Let me illustrate…

lmi is a free life-insurance illustration system designed to make product implementation quick and easy.

Complicated products like variable UL have many moving parts, but the parts are almost always generic, and the way they work together is essentially identical across the industry. For example, one product’s current policy fee may be higher or lower than another’s. It might vary by duration, or even by issue state. But, even though its value varies, its behavior is standardized: it’s highly likely to be deducted at the beginning of monthiversary processing. Specifying a UL product these days is pretty much a matter of specifying a large but finite set of parameters.

Given that products are parametric variations on a few common themes, how should their differences be expressed in an illustration system? You may have worked with other programs that put product differences into their source code. The drawback is that implementing a new product or updating an old one requires programming. That’s bound to take time and money. Specifications need to be written. Code needs to be tested. Misunderstandings can arise.

lmi, on the other hand, segregates all product differences into external files that you don’t have to be a programmer to change. Its source code doesn’t need to be touched unless a product has some novel feature that hasn’t been programmed yet, and even in that case the feature only has to be coded and tested once. Otherwise, implementing a product is simply a matter of specifying its rates and rules in lmi’s product editor, without modifying the program.

Here’s an example—a guaranteed premium load of 5% in the first year, 3.5% for the next three years, and 2% thereafter:


This particular load applies only up to the target premium. The next parameter in the tree on the left-hand side is the corresponding load on premium in excess of target. These guaranteed parameters have current analogs. There are refundable variants as well, to support products that refund a portion of premium loads upon early surrender.

Some parameters are rates; others are rules. For example, suppose you offer a preferred class only to nonsmokers, and don’t allow it for simplified or guaranteed issue. Here’s how you enter that in the lmi product editor:


[We’ll widen the underwriting-basis field.]

That rule doesn’t just prevent calculating preferred-smoker values. It also controls GUI input. If a user has selected the preferred class for a nonsmoker…


…and then chooses smoker instead…


…then preferred is grayed out, and the class is forced to standard.

Everything that distinguishes one product from another is expressed in external product-database files with a couple hundred editable parameters. Other external files let you extensively customize the layout and contents of input screens and printed reports; documentation for these features will be added later.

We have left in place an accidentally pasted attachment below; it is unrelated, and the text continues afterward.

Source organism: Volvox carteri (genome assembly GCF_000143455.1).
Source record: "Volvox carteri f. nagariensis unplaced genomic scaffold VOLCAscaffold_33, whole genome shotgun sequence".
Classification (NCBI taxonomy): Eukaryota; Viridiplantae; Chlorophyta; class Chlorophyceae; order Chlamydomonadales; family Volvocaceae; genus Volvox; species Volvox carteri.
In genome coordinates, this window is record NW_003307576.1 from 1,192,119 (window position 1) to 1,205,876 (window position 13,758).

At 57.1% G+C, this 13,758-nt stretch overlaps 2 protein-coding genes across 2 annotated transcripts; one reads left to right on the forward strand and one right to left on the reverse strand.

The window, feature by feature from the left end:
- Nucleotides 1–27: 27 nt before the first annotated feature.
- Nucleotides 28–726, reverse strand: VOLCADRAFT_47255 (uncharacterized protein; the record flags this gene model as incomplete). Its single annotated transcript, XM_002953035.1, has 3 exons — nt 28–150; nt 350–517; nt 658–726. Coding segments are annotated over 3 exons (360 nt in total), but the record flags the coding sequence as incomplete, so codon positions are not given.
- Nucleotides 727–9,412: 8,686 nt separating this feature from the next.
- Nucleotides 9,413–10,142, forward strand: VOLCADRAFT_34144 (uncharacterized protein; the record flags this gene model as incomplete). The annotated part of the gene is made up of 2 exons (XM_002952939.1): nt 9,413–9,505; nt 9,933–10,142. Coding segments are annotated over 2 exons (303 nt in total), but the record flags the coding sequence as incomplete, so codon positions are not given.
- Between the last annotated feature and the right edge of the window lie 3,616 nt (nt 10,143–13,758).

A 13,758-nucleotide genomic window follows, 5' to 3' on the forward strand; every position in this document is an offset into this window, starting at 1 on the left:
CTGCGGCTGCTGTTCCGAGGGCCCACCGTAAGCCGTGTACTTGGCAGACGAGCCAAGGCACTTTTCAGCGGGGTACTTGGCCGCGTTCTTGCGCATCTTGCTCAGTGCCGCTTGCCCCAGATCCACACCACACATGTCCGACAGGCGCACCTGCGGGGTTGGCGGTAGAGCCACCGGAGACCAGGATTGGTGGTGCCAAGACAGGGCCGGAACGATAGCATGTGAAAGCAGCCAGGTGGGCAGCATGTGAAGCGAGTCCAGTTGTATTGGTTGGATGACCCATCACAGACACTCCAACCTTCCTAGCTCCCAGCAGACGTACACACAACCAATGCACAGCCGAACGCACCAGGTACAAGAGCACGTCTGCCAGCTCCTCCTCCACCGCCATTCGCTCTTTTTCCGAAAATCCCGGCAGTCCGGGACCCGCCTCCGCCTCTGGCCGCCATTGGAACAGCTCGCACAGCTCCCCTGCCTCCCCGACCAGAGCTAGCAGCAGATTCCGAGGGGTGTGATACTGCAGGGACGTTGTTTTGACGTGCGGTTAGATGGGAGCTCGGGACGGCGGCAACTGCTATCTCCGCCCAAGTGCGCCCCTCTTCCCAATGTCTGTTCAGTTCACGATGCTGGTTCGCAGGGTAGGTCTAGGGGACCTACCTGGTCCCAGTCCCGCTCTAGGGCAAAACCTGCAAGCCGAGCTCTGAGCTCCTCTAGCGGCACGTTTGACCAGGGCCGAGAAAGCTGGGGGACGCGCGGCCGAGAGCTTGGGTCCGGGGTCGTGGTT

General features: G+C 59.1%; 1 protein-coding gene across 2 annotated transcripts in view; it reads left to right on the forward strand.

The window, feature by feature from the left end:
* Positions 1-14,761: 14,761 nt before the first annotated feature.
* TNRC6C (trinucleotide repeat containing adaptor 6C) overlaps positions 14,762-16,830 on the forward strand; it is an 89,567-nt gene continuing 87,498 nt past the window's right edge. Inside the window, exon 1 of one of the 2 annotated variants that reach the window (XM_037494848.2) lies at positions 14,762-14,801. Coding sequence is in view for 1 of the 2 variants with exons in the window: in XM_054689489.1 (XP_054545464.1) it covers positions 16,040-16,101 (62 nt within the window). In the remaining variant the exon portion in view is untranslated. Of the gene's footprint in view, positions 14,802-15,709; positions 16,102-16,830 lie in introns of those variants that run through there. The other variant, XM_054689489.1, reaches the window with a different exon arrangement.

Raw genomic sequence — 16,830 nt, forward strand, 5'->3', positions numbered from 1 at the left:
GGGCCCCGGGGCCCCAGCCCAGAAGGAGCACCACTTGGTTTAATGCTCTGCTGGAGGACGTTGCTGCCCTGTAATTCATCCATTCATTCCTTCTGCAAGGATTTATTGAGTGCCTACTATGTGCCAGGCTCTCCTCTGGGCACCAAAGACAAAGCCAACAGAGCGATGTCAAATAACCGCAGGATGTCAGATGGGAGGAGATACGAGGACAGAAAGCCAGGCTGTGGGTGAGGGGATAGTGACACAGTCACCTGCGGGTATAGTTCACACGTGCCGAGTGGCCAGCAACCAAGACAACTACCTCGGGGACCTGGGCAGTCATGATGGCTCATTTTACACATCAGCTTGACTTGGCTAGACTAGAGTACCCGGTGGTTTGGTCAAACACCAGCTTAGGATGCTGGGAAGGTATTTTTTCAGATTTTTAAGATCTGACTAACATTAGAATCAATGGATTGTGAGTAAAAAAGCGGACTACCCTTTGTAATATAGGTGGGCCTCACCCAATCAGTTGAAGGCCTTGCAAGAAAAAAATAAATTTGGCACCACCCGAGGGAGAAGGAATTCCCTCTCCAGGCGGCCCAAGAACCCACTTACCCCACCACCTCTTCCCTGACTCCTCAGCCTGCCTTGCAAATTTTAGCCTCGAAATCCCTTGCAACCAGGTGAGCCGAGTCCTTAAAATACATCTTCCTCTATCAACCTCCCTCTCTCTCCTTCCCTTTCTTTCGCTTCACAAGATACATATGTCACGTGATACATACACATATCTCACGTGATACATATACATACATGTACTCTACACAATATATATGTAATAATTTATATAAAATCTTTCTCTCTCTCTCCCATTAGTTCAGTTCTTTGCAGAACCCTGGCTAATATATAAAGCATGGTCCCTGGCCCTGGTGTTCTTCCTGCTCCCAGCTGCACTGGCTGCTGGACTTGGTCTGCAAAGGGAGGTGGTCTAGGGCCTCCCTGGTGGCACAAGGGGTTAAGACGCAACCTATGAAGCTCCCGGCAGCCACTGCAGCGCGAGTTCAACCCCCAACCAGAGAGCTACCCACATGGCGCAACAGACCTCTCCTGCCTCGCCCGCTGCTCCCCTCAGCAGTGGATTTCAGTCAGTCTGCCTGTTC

Other uses

lmi has been used in production since 1998 as an illustration system, but it has other uses.

Illustrating a product while it’s being developed. Often it’s useful to see how a sales concept works, without waiting for a vendor or a systems department to implement the product. But profit-testing systems usually provide only rudimentary ledgers. Product-development staff will probably find lmi comfortably similar to their profit-testing software—after all, it was designed by a product-development actuary. They can use lmi to test illustration scenarios at any stage of pricing. Once a product design is final, illustrations can be produced immediately. That’s helpful when agents are clamoring for specimen illustrations before a system is rolled out.

Producing product specifications. lmi’s database files contain all the rates and rules needed for illustrations. These files can be printed as flat text. Using lmi as a specification engine is easier than writing narrative specifications. Parameters are presented in a uniform format, so if you want to see how two similar products differ, you can use a side-by-side file-comparison tool to compare the text output.

Validating another illustration system. We’ve used lmi to test several other systems. Usually, vendors won’t show us their source code, so we send them lmi’s monthly account-value rollforward report for every mismatching test case. That’s easier than going back and forth with hand calculations.

Validating an administration system. Illustration systems typically credit interest as though every month had the same number of days, so they can’t match an administration system’s values exactly. To address that problem, lmi optionally reflects the exact number of days in each month.


Many people at many insurance companies have created ad-hoc systems to fill needs that lmi meets. These systems typically are written in haste, not peer reviewed, not rigorously tested, and often maintainable only by their authors. Why not combine our efforts, so we can all have something better at less cost? Contact the principal author if you’d like to help.

Present limitations

Today, lmi is used in production for numerous general- and separate-account UL products in the BOLI, high net worth, and group UL markets. Naturally, it’s most complete and best tested in the areas where it’s been deployed. But I’ve developed other types of products in prior decades, and have taken care to design lmi for extensibility. For example, changing the program to illustrate an annuity product took only a few days.

Further information

Copyright © 2002, 2007, 2008, 2009, 2010, 2011, 2012, 2013, 2014, 2015, 2016, 2017, 2018, 2019, 2020, 2021, 2022 Gregory W. Chicares. This program, including its documentation, is free software. Read the terms under which you can redistribute and modify it.

Maintained by Gregory W. Chicares. The latest version of this file can be found at the lmi website.